Poor marks for Greek press freedom

Country plunges 14 positions to 99th place in World Press Freedom Index

Press freedom in Greece plunged last year according to a Reporters Without Borders report released Wednesday, as the country dropped 14 positions to 99th place.

“While freedom of information is occasionally abused in some European Union countries, it is repeatedly and blatantly flouted in others. This is the case in Greece,” according to the World Press Freedom Index, which took note of the fact that the country had plunged more than 50 places in the rankings during the space of just five years.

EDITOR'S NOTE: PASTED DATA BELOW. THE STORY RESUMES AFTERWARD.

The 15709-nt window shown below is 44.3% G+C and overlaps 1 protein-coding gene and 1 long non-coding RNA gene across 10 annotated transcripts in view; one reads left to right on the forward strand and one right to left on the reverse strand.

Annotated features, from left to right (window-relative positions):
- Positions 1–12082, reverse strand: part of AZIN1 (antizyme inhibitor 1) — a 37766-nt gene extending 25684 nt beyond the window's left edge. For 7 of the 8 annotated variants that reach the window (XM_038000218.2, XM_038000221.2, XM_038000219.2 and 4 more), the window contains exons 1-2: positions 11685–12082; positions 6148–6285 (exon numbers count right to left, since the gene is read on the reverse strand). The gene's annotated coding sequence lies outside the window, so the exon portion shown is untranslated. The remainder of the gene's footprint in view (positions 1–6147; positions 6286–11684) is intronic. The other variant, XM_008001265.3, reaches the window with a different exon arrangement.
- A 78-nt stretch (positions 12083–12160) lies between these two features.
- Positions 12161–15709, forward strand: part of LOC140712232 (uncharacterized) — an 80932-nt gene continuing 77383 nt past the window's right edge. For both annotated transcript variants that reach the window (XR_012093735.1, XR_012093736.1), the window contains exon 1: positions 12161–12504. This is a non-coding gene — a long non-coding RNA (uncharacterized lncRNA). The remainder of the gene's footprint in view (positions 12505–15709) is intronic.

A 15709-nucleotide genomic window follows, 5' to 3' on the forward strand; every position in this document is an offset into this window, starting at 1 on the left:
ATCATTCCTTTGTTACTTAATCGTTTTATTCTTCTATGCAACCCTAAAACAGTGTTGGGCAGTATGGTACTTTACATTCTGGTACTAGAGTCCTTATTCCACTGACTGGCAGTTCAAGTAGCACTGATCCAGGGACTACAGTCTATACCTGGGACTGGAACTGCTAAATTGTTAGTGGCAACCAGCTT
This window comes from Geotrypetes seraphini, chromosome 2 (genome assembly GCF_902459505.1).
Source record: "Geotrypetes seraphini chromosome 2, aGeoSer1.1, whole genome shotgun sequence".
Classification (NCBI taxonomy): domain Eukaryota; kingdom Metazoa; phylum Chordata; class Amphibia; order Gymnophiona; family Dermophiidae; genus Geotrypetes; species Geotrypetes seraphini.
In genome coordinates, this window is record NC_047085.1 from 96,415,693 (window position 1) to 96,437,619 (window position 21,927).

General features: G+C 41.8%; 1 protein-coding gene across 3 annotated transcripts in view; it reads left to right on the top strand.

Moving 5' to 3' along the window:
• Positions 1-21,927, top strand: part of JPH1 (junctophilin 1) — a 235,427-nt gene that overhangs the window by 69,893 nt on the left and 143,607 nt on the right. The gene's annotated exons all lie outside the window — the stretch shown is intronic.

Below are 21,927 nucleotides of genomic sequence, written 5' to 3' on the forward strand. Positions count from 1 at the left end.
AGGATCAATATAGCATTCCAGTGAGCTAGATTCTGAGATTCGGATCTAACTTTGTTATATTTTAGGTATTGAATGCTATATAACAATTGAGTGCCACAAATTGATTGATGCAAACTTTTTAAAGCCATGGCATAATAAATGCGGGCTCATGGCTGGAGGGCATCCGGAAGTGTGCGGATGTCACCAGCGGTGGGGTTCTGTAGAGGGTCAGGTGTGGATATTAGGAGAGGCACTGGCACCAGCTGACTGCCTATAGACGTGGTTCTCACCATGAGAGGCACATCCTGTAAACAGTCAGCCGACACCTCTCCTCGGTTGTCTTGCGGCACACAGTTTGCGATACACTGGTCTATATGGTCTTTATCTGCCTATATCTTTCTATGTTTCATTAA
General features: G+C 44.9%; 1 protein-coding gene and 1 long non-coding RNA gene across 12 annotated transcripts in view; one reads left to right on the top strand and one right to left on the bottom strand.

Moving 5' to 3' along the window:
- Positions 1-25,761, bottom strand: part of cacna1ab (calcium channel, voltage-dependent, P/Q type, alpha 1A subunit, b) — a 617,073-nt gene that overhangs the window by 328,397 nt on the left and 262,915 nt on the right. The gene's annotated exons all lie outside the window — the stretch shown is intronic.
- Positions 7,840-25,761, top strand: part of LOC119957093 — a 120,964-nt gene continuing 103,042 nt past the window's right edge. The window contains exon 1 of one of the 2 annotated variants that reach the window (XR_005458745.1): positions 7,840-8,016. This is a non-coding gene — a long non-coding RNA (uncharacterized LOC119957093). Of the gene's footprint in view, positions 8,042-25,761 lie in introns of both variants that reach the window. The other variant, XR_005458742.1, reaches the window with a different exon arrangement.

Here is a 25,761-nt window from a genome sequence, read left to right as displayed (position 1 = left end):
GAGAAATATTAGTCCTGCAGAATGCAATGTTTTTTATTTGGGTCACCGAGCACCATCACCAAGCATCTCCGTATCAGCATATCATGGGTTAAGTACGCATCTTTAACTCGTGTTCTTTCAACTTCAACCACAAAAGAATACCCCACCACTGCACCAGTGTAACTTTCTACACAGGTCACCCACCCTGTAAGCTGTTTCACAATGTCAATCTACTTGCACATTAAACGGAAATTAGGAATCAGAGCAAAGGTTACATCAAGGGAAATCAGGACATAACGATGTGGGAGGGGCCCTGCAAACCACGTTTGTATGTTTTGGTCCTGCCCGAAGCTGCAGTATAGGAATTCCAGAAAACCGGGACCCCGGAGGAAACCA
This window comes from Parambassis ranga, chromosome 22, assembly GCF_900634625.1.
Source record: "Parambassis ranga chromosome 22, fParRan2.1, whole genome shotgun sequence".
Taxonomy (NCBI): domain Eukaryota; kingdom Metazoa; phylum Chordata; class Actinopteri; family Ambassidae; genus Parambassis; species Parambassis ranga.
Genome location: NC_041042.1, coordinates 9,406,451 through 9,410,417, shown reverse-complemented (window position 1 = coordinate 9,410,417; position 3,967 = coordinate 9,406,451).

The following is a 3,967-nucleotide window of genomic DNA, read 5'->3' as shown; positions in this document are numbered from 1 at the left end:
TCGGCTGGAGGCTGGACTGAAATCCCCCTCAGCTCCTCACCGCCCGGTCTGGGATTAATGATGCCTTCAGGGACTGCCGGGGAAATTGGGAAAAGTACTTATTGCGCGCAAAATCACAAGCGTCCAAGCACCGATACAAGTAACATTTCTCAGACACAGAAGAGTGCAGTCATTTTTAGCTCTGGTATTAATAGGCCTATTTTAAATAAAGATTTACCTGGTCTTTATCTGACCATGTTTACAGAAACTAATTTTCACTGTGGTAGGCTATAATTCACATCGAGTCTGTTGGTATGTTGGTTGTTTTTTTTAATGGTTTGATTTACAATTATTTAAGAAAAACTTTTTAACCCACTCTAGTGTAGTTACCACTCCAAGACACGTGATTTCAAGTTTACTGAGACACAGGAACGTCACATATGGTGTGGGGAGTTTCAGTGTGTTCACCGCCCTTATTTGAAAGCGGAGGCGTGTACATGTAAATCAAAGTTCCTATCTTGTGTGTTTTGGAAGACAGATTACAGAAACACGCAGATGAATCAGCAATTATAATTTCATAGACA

Greece’s poor ranking reflected the impact of the economic crisis and outbreaks of populism, according to the report, which attributed the decline to the conservative-led government’s decision to close down state broadcaster ERT last year, describing it as “an unprecedented decision in a European Union country.”

“Reporters covering the frequent street protests against the austerity measures adopted by a series of short-lived governments have been the victims of both police violence and violence by demonstrators accusing them of colluding with the government,” the report said.

It added that journalists were often victims of physical attacks by members of neofascist Golden Dawn.

Finland remained top of the list while Turkmenistan, North Korea and Eritrea, stood at the bottom of the index.